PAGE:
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article imageNew connection between disease and climate change

By Tim Sandle     Feb 18, 2015 in Environment
Lincoln - Infectious diseases occurring in unexpected locations, sometimes carried by new hosts, are seen by some scientists as products of climate change. Here humans, crops, wildlife and livestock come into contact with new pathogens.
Several different scientific studies have drawn different conclusions about the impact of climate change on diseases and microorganisms. For instance, researchers looking at the impact of climate change have begun to study the ecosystems of the soil. This is by studying variations to the microbial composition over time.
With the new study, which is part research-based and part philosophical inquiry, scientists have shifted through 30 years of data. One thing that is apparent is the arrival of species to different regions around the planet that had not previously lived in that area, as well as the departure of other species. The scientists see this as a consequence of changing temperatures.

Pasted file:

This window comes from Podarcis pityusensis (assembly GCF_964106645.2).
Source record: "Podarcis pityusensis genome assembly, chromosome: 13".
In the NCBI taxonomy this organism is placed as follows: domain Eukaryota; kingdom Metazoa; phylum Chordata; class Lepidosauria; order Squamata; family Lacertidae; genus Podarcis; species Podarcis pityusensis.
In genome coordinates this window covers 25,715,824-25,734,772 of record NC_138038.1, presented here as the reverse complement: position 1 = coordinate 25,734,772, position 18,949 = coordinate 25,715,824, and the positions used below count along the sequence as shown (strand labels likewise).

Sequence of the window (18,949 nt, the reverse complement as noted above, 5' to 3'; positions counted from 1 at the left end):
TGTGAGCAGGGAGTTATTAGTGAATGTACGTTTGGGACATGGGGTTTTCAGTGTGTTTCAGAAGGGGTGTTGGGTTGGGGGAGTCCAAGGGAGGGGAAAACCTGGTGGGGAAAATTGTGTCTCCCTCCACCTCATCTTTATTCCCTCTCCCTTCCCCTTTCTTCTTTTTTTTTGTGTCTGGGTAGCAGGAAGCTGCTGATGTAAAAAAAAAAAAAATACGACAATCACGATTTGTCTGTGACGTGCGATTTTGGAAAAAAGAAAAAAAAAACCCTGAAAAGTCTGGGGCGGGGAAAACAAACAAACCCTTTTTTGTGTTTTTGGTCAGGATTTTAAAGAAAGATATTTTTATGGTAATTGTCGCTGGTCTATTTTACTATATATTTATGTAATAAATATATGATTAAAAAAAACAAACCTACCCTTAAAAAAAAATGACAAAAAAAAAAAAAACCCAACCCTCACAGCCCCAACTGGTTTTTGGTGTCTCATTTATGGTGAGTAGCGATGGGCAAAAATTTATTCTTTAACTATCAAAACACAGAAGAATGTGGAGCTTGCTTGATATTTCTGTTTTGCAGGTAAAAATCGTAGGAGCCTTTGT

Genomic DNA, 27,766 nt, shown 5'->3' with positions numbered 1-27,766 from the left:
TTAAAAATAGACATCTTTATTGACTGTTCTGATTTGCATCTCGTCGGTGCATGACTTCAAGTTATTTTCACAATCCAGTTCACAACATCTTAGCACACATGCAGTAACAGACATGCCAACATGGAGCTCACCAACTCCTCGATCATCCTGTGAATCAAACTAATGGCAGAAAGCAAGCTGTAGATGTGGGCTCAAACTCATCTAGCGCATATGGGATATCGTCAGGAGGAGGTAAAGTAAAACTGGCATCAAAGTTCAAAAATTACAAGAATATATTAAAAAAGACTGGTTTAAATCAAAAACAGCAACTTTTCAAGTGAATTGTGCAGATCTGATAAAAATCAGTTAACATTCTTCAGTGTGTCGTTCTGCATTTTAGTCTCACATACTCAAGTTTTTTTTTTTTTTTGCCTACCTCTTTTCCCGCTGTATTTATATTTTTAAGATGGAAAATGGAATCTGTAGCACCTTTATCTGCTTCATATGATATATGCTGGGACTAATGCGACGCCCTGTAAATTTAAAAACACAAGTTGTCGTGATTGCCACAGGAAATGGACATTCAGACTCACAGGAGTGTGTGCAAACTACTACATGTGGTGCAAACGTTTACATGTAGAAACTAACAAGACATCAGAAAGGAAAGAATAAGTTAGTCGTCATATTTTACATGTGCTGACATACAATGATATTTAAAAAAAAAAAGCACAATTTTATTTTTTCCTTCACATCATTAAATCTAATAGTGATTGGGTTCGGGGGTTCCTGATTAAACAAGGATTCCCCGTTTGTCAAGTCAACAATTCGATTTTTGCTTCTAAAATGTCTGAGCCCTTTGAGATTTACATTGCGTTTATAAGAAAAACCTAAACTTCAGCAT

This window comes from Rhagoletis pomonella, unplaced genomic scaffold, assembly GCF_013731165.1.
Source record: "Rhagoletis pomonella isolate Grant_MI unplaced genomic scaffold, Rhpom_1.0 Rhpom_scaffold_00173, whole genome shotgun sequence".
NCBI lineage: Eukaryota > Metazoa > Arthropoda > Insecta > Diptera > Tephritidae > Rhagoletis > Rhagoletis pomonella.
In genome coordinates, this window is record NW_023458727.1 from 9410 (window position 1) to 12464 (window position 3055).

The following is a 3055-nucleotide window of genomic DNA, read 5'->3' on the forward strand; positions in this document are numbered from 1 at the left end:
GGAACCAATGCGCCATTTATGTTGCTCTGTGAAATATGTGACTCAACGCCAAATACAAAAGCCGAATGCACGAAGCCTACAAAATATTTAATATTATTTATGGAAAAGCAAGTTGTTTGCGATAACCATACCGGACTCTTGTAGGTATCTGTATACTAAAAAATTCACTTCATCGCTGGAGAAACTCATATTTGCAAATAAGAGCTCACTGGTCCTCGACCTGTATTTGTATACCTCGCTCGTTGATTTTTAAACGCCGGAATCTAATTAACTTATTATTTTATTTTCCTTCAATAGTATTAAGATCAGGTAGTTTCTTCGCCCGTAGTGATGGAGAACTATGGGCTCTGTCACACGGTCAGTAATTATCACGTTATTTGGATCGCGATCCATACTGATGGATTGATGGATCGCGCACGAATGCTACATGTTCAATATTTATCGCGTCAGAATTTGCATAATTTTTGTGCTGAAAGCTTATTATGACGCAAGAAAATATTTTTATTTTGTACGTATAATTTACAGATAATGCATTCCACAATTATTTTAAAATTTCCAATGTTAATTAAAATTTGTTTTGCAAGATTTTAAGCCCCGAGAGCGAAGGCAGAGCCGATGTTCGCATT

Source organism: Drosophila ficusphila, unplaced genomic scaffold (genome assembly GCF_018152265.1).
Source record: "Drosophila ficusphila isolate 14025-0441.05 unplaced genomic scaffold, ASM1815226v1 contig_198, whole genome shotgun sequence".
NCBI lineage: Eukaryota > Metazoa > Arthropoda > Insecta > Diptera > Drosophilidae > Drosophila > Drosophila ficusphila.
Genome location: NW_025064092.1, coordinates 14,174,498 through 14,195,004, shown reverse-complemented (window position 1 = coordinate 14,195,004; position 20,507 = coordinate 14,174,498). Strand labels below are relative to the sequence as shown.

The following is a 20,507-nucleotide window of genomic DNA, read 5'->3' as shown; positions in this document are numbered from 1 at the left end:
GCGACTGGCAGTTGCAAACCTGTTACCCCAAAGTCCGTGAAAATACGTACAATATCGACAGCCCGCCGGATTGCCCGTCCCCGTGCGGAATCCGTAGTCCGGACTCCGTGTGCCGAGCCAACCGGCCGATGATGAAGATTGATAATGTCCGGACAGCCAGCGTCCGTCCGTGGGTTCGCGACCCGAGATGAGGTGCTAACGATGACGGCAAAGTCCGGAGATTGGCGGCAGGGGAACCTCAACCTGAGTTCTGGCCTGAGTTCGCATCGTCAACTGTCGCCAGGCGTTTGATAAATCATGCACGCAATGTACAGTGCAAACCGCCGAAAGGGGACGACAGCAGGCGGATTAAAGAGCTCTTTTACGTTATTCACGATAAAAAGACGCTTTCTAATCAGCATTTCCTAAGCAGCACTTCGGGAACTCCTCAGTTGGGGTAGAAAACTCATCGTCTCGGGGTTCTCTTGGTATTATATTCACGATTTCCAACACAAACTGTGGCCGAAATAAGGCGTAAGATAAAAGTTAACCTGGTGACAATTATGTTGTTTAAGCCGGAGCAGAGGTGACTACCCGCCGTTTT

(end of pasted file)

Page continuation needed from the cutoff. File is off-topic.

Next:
One example made is with lungworms, which have moved northward and shifted hosts from caribou to muskoxen in the Canadian Arctic. Lungworms are parasitic nematode worms. The primary risk is to dogs, where symptoms include coughing and wheezing and weight loss.
Such shifts, especially in the case of parasites that can cause human diseases, has implications for public policy and healthcare strategies.
One thing that the research does not address is whether many of the changes to disease spread are linked more to globalisation (the distribution of goods and services, and the migration of people) as a causative factor.
The new study was performed by researchers based at Harold W. Manter Laboratory of Parasitology at the University of Nebraska-Lincoln. The speculative output has been made to the journal Philosophical Transactions of the Royal Society B in a paper called “Review article: Evolution in action: climate change, biodiversity dynamics and emerging infectious disease.”
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